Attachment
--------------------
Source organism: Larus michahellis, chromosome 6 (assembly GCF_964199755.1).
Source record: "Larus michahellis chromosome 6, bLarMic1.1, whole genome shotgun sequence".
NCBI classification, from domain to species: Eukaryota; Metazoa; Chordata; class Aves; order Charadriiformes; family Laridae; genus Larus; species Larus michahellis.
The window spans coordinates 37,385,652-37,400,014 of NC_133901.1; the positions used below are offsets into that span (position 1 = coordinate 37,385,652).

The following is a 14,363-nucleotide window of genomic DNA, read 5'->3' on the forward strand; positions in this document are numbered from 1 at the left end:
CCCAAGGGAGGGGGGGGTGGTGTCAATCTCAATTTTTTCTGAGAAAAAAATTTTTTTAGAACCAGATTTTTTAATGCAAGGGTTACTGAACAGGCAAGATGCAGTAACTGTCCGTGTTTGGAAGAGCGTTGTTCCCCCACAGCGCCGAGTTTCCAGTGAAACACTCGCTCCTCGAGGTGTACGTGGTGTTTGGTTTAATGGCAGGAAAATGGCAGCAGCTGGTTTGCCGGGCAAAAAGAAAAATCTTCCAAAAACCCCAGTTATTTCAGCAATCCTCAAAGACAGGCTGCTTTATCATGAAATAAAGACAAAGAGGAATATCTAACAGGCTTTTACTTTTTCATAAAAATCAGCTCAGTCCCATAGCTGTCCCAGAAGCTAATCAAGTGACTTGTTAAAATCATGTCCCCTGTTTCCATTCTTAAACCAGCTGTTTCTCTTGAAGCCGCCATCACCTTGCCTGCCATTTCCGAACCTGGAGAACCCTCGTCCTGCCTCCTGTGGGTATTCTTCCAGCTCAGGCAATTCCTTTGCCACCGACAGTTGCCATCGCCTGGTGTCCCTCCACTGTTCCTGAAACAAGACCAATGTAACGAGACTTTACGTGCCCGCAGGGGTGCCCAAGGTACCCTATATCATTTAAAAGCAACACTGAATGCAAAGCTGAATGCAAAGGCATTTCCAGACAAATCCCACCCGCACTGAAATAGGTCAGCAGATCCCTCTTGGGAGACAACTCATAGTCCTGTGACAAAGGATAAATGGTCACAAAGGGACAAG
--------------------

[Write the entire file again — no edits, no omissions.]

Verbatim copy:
Source organism: Larus michahellis, chromosome 6 (assembly GCF_964199755.1).
Source record: "Larus michahellis chromosome 6, bLarMic1.1, whole genome shotgun sequence".
NCBI classification, from domain to species: Eukaryota; Metazoa; Chordata; class Aves; order Charadriiformes; family Laridae; genus Larus; species Larus michahellis.
The window spans coordinates 37,385,652-37,400,014 of NC_133901.1; the positions used below are offsets into that span (position 1 = coordinate 37,385,652).

The following is a 14,363-nucleotide window of genomic DNA, read 5'->3' on the forward strand; positions in this document are numbered from 1 at the left end:
CCCAAGGGAGGGGGGGGTGGTGTCAATCTCAATTTTTTCTGAGAAAAAAATTTTTTTAGAACCAGATTTTTTAATGCAAGGGTTACTGAACAGGCAAGATGCAGTAACTGTCCGTGTTTGGAAGAGCGTTGTTCCCCCACAGCGCCGAGTTTCCAGTGAAACACTCGCTCCTCGAGGTGTACGTGGTGTTTGGTTTAATGGCAGGAAAATGGCAGCAGCTGGTTTGCCGGGCAAAAAGAAAAATCTTCCAAAAACCCCAGTTATTTCAGCAATCCTCAAAGACAGGCTGCTTTATCATGAAATAAAGACAAAGAGGAATATCTAACAGGCTTTTACTTTTTCATAAAAATCAGCTCAGTCCCATAGCTGTCCCAGAAGCTAATCAAGTGACTTGTTAAAATCATGTCCCCTGTTTCCATTCTTAAACCAGCTGTTTCTCTTGAAGCCGCCATCACCTTGCCTGCCATTTCCGAACCTGGAGAACCCTCGTCCTGCCTCCTGTGGGTATTCTTCCAGCTCAGGCAATTCCTTTGCCACCGACAGTTGCCATCGCCTGGTGTCCCTCCACTGTTCCTGAAACAAGACCAATGTAACGAGACTTTACGTGCCCGCAGGGGTGCCCAAGGTACCCTATATCATTTAAAAGCAACACTGAATGCAAAGCTGAATGCAAAGGCATTTCCAGACAAATCCCACCCGCACTGAAATAGGTCAGCAGATCCCTCTTGGGAGACAACTCATAGTCCTGTGACAAAGGATAAATGGTCACAAAGGGACAAG